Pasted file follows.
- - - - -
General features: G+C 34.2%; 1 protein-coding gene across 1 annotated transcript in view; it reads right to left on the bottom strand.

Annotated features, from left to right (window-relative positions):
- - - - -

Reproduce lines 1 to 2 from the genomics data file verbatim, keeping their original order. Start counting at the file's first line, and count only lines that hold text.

General features: G+C 34.2%; 1 protein-coding gene across 1 annotated transcript in view; it reads right to left on the bottom strand.

Annotated features, from left to right (window-relative positions):